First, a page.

Marjorie Keniston McIntosh. Working Women in English Society, 1300-1620. Cambridge: Cambridge University Press, 2005. xiv + 291 pp. $84.00 (cloth), ISBN 978-0-521-84616-5; $36.99 (paper), ISBN 978-0-521-60858-9.
Reviewed by Anna Dronzek (Department of History, University of Denver)
Published on H-Albion (April, 2008)
A Not-Quite-Golden Age
In 1989, Caroline Barron famously claimed that the later Middle Ages was a "Golden Age" for women in London because of the many and varied work opportunities they possessed, especially in contrast to the decline in such opportunities over the sixteenth century. Seven years later, Judith Bennett responded by arguing that women's work opportunities did not decline in early modern England, because there never was a "Golden Age" for women's work; rather, women always worked in occupations that were low skilled, were low paid, required little capital investment, and could be pursued in breaks of time between home and childcare. Any changes at the end of the Middle Ages were in the industries in which women worked, not the nature of that work itself. Using the ale industry as an example, Bennett demonstrated that women stopped being brewers only when brewing became more lucrative and began to require more skills, capital, and full-time application, and she argued that women's opportunities for work have been characterized by continuity, not change. The resolution of this golden age debate (of which Barron and Bennett are representatives, not the sole participants) has significant implications for thinking about women's status in many contexts: if women in the past had greater work opportunities at one time than at another, understanding what created better opportunities might provide insight into how to improve employment inequities in other eras and societies. If, however, women have universally suffered from fewer work opportunities than men, we need to rethink modern solutions accordingly. Marjorie Keniston McIntosh's Working Women in English Society, 1300-1620 brings a wealth of archival evidence to bear on the question and presents a trajectory of women's work that treads a middle ground between a golden age and unchanging oppression.
McIntosh has long been at home in the often overlooked period of transition from medieval to early modern England, as evidenced in her previous studies, including Autonomy and Community: The Royal Manor of Havering, 1200-1500 (1986), A Community Transformed: The Manor and Liberty of Havering, 1500-1620 (1991), and Controlling Misbehavior in England, 1370-1600 (1998). Central to Working Women in English Society are records of the equity courts surviving from the late fifteenth century and local records from five market towns throughout England, chosen to represent a variety of regions and economies. These rich sources allow McIntosh to examine questions of women's work on a larger scale than many previous studies, which have usually been limited either by industry or by region.
Working Women in English Society addresses work done for pay and divides that work into two categories: service work, and production and sales. Unsurprisingly, McIntosh finds that service work in medieval and early modern Europe, as today, was less lucrative and offered less prestige than production and sales. Within the service industry, women worked in the domestic and personal arenas; they performed household work, took in boarders, served in health care, and engaged in sex work, tasks that were seen as culturally appropriate to women and analogous to those they already undertook in their own homes. In the financial arena, women also lent money, pawned goods, and rented out property. As for production and sales, McIntosh identifies women in the drink trades, the food trades, and some skilled crafts, especially the production of cloth, clothing, and accessories. She concludes with a brief but intriguing chapter on the role of medieval and early modern women as consumers, arguing that by 1620 the development of a consumer culture placed Englishwomen, especially of the middling sort, at the intersection of conflicting interests: merchants tried to woo women consumers by creating a pleasurable shopping experience, while moralists condemned the greed and love of luxury to which women's desire to shop was attributed.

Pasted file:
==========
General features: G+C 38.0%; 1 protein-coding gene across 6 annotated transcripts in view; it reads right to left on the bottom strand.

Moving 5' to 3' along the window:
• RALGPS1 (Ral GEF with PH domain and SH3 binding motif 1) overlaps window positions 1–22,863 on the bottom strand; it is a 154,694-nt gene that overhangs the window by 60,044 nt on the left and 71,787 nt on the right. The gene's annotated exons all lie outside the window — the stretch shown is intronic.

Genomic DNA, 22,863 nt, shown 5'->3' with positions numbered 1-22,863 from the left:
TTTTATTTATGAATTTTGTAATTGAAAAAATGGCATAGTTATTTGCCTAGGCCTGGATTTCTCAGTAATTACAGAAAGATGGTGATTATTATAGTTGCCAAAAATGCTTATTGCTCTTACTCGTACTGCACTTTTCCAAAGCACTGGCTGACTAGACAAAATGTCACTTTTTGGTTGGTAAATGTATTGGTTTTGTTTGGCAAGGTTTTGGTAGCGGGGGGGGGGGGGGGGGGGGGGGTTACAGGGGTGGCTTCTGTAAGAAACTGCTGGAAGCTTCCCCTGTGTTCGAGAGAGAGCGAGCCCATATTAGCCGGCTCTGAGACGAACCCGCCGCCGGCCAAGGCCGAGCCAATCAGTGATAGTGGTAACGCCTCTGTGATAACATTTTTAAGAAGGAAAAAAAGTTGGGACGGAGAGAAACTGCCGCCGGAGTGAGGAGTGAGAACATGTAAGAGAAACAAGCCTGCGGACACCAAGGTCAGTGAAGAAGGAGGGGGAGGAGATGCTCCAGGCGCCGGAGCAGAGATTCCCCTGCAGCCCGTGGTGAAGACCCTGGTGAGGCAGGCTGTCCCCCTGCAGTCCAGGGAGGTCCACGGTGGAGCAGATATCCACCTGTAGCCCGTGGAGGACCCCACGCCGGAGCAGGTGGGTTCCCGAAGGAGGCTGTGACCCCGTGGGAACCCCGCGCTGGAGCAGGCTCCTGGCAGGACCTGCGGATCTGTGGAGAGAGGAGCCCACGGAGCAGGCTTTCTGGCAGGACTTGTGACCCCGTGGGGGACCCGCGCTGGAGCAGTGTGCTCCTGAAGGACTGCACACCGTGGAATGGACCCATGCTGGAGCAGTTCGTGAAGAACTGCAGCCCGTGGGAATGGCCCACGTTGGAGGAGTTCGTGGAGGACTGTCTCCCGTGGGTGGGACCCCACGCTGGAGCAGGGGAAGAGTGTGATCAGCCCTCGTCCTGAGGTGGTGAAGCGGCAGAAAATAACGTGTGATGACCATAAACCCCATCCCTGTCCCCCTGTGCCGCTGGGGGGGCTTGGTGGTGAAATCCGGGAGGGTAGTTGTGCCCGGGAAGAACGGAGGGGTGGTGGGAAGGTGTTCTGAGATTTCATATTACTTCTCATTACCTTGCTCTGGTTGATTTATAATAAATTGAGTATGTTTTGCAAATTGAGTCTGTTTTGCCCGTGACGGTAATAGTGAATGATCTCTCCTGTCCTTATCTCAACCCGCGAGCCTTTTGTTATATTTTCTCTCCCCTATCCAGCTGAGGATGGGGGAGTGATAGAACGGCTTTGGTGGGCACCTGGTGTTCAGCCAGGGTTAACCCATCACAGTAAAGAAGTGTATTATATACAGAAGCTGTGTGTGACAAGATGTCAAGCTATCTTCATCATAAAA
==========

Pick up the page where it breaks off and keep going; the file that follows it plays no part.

A recurring theme throughout the book is the importance of credit, defined both personally and financially. McIntosh emphasizes that both kinds of credit were crucial to women's ability to function in a market economy. Without access to financial credit, women were unlikely to be able to accumulate the capital necessary to successful participation in many industries (for instance, to buy brewing supplies before bringing in any money in sales). Financial credit, however, relied on personal credit--one's reputation for trustworthiness, honesty, reliability, and ability to repay debts. This argument succeeds in placing women's work in the context of community relationships and embedding it in a lived society, rather than treating it as an economic abstraction. McIntosh also stresses that, especially in the service industry, the work available to women did not provide enough income to support a household independently. While production and sales offered women a higher possibility of gaining economic independence than the service industries, McIntosh's research implies that few women could live comfortably on their own. While McIntosh does not directly address debates over the nature of marriage in medieval and early modern England, her research confirms its economic necessity for most women.